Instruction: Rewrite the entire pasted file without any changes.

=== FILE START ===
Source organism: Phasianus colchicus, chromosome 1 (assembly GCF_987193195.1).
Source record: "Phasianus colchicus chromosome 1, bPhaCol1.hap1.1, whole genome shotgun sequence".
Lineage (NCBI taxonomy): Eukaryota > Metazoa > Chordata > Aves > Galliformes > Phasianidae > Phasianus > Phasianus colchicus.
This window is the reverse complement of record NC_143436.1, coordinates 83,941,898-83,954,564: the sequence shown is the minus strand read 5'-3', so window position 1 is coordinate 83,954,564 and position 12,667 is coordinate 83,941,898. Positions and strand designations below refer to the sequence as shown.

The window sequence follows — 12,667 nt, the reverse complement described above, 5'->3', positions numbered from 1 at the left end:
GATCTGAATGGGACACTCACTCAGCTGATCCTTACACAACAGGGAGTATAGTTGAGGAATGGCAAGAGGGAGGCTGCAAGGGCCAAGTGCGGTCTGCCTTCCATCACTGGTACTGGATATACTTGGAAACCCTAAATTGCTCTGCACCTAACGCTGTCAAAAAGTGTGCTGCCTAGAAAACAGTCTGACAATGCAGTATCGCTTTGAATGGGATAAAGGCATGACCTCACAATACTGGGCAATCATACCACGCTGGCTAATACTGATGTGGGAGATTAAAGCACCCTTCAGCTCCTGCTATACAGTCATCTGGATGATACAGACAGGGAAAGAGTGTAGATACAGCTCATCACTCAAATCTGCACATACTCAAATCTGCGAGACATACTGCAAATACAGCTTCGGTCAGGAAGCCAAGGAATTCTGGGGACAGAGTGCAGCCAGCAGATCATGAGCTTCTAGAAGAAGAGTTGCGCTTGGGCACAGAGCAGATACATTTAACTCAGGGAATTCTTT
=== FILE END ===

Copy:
Source organism: Phasianus colchicus, chromosome 1 (assembly GCF_987193195.1).
Source record: "Phasianus colchicus chromosome 1, bPhaCol1.hap1.1, whole genome shotgun sequence".
Lineage (NCBI taxonomy): Eukaryota > Metazoa > Chordata > Aves > Galliformes > Phasianidae > Phasianus > Phasianus colchicus.
This window is the reverse complement of record NC_143436.1, coordinates 83,941,898-83,954,564: the sequence shown is the minus strand read 5'-3', so window position 1 is coordinate 83,954,564 and position 12,667 is coordinate 83,941,898. Positions and strand designations below refer to the sequence as shown.

The window sequence follows — 12,667 nt, the reverse complement described above, 5'->3', positions numbered from 1 at the left end:
GATCTGAATGGGACACTCACTCAGCTGATCCTTACACAACAGGGAGTATAGTTGAGGAATGGCAAGAGGGAGGCTGCAAGGGCCAAGTGCGGTCTGCCTTCCATCACTGGTACTGGATATACTTGGAAACCCTAAATTGCTCTGCACCTAACGCTGTCAAAAAGTGTGCTGCCTAGAAAACAGTCTGACAATGCAGTATCGCTTTGAATGGGATAAAGGCATGACCTCACAATACTGGGCAATCATACCACGCTGGCTAATACTGATGTGGGAGATTAAAGCACCCTTCAGCTCCTGCTATACAGTCATCTGGATGATACAGACAGGGAAAGAGTGTAGATACAGCTCATCACTCAAATCTGCACATACTCAAATCTGCGAGACATACTGCAAATACAGCTTCGGTCAGGAAGCCAAGGAATTCTGGGGACAGAGTGCAGCCAGCAGATCATGAGCTTCTAGAAGAAGAGTTGCGCTTGGGCACAGAGCAGATACATTTAACTCAGGGAATTCTTT